Results of the Preparation of WAC-Rx samples
As shown in Fig. 2A, the arecoline band could not be detected by preparative thin-layer chromatography (PTLC). In addition, HPLC analysis (Fig. 2B) also demonstrated that the arecoline was almost completely removed from the water extracts of charred areca nut (WAC) samples. Therefore, the sample obtained after PTLC was treated as the arecoline totally removed WAC sample (WAC-100R, “R” means “removal”) and used in subsequent experiments. A series of WAC samples with different ratios of arecoline removal (WAC-Rx), including WAC-90R, WAC-80R, WAC-70R, WAC-60R, WAC-50R, WAC-40R, WAC-30R, WAC-20R, and WAC-10R, were also prepared based on WAC-100R and WAC (Table 1).
Cytotoxicity of the different WAC-Rx samples
As shown in Table 2, the cytotoxicity of WAC decreased notably when the arecoline contents were reduced. WAC possessed the strongest cytotoxicity on HaCaT cells after a long treatment time (72 h), with an IC50 value of 107.73 μg/mL. Interestingly, when the arecoline was reduced by over 50% compared with WAC, the IC50 values of WAC-Rx became very high. From the WAC-50R downwards, no obvious inhibitory effects on proliferation were observed, and their IC50 values were all over 400 μg/mL. These results indicated that decreasing the arecoline content by more than 50% might be beneficial for the safe use of CAN.
Acute toxicity the different WAC-Rx samples in mice
The various WAC preparations were administered to mice and the mice were observed for 7 days. During this period, the mice in WAC-30R and WAC groups were become motionless, and displayed piloerection, breathlessness and body writhing. However, no obvious toxic effects were observed in the mice in the WAC-50R and WAC-100R groups. In addition, the LD50 value of WAC was calculated as 15.302 g/kg, and the 95% confidence intervals were between 13.975 and 16.754 g/kg. For the other three tested samples (WAC-30R, WAC-50R and WAC-100R), no deaths were observed using any of the test doses (6.554, 8.192, 10.24, 12.8, 16.0, and 20.0 g/kg). These results indicated that decreasing the arecoline content by over 50% could enhance the safety of CAN.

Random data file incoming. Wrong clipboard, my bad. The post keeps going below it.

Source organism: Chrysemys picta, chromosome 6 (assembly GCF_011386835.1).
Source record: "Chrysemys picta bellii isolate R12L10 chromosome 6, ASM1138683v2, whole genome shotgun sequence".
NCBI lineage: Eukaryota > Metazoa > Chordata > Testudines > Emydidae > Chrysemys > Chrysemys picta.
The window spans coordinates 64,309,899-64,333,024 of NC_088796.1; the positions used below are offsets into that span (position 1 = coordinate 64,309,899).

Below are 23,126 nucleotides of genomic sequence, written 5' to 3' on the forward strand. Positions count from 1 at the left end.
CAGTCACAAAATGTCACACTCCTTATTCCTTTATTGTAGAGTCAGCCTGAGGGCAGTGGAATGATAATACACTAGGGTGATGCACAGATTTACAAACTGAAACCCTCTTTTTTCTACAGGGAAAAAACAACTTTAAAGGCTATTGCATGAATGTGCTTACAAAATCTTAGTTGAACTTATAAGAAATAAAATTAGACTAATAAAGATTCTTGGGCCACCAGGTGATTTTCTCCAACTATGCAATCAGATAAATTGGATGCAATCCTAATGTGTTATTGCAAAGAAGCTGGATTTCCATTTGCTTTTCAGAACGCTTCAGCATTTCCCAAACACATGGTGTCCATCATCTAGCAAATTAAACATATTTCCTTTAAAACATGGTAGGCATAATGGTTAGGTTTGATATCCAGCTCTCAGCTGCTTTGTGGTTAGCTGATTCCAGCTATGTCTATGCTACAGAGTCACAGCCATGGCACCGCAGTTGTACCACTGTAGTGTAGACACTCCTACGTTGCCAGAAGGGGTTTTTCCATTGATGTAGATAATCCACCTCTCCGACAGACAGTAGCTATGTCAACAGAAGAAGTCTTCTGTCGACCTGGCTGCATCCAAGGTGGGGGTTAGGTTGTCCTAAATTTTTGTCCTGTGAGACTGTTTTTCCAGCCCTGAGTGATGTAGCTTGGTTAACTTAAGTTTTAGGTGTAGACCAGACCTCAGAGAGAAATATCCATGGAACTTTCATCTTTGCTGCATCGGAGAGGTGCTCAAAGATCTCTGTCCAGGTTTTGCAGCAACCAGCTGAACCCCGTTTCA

Effects on gastrointestinal smooth muscle contractility of the different WAC-Rx samples
According to previous research14,15, areca nut water extracts exhibit their best gastrointestinal smooth muscle contractility at 40 μg/mL, therefore the final concentrations of the WAC-Rx samples were set at 40 μg/mL for the further explorations. Figure 3 shows that compared with WAC, the effects of WAC-100R (p < 0.01), WAC-90R (p < 0.01), WAC-80R (p < 0.05), and WAC-70R (p < 0.05) on stomach and duodenum strips were significantly decreased. In addition, with increasing arecoline content, the stomach and duodenum contractility increased gradually. Importantly, WAC-50R showed almost the same stomach and duodenum contractility as WAC. These results indicated that arecoline at 50% or above could guarantee the effects of CAN.
Results of the gastric emptying and small intestinal transit experiments in mice
The results shown in Fig. 4 show that preserving 50% of the arecoline content in WAC caused significant gastric emptying and intestine promoting effects (p < 0.01), which showed no obvious difference with those of the WAC samples (p > 0.05). In addition, our results also revealed that preserving 50% of the arecoline content in WAC significantly increased the serum content of motilin (MTL) (p < 0.01), whereas it decreased the vasoactive intestinal peptide (VIP) content in serum (p < 0.01). No obvious difference was found between WAC-50R and WAC (p > 0.05).